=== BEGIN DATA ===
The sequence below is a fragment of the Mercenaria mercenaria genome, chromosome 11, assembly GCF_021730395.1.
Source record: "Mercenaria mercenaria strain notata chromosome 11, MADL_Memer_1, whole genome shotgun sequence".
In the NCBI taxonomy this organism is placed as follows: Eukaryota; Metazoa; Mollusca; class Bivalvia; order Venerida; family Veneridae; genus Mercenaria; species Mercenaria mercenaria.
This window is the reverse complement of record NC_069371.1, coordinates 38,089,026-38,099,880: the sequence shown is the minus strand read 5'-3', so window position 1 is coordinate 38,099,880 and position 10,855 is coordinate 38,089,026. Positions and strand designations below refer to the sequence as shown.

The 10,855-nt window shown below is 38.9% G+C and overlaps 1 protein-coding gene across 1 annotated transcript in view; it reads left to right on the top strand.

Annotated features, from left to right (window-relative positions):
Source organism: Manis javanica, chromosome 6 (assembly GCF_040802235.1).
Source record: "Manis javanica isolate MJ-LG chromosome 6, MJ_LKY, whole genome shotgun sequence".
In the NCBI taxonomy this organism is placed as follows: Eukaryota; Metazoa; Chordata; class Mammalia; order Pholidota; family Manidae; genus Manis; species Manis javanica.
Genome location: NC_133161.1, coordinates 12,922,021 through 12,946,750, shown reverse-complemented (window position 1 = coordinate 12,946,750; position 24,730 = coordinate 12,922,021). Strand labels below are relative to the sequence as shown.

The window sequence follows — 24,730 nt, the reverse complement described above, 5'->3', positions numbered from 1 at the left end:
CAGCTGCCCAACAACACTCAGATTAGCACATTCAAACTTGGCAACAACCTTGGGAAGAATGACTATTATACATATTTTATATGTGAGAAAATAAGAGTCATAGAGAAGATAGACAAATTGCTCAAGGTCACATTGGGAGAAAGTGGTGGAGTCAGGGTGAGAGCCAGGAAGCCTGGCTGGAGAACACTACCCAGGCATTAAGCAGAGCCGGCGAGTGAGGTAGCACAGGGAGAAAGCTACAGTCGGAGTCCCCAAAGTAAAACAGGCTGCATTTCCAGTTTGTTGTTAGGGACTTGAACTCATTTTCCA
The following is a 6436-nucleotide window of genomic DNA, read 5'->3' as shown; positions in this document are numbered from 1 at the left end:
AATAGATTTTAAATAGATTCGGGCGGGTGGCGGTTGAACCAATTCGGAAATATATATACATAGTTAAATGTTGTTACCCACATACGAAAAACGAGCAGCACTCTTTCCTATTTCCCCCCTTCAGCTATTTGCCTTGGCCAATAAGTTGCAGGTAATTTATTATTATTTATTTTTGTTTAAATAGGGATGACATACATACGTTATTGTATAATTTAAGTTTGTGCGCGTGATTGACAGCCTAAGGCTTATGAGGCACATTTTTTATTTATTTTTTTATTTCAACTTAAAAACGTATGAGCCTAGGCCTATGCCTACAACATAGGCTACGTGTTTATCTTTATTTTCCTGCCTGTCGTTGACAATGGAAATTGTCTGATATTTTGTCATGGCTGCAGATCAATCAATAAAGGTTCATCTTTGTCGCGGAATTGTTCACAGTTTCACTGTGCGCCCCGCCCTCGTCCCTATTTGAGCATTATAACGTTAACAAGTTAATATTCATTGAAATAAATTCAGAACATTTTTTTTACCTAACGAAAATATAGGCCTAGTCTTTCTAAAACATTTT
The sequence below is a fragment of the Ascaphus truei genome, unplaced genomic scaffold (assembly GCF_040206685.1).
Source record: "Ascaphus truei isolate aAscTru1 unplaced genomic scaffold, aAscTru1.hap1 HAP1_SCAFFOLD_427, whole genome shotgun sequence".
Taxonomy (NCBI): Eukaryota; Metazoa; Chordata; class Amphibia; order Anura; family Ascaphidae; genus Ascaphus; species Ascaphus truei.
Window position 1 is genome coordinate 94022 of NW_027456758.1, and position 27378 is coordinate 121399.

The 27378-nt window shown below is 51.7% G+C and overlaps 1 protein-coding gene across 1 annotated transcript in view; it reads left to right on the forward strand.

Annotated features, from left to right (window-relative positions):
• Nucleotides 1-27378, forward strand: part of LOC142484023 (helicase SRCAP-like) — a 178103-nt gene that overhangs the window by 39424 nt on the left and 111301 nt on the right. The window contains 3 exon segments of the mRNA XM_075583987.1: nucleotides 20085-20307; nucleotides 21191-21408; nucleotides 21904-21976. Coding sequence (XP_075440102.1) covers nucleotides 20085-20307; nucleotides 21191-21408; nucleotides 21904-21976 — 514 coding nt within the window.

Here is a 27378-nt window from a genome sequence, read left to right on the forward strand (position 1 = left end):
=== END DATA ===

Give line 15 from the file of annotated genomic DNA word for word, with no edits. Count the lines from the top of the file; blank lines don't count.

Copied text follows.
The sequence below is a fragment of the Ascaphus truei genome, unplaced genomic scaffold (assembly GCF_040206685.1).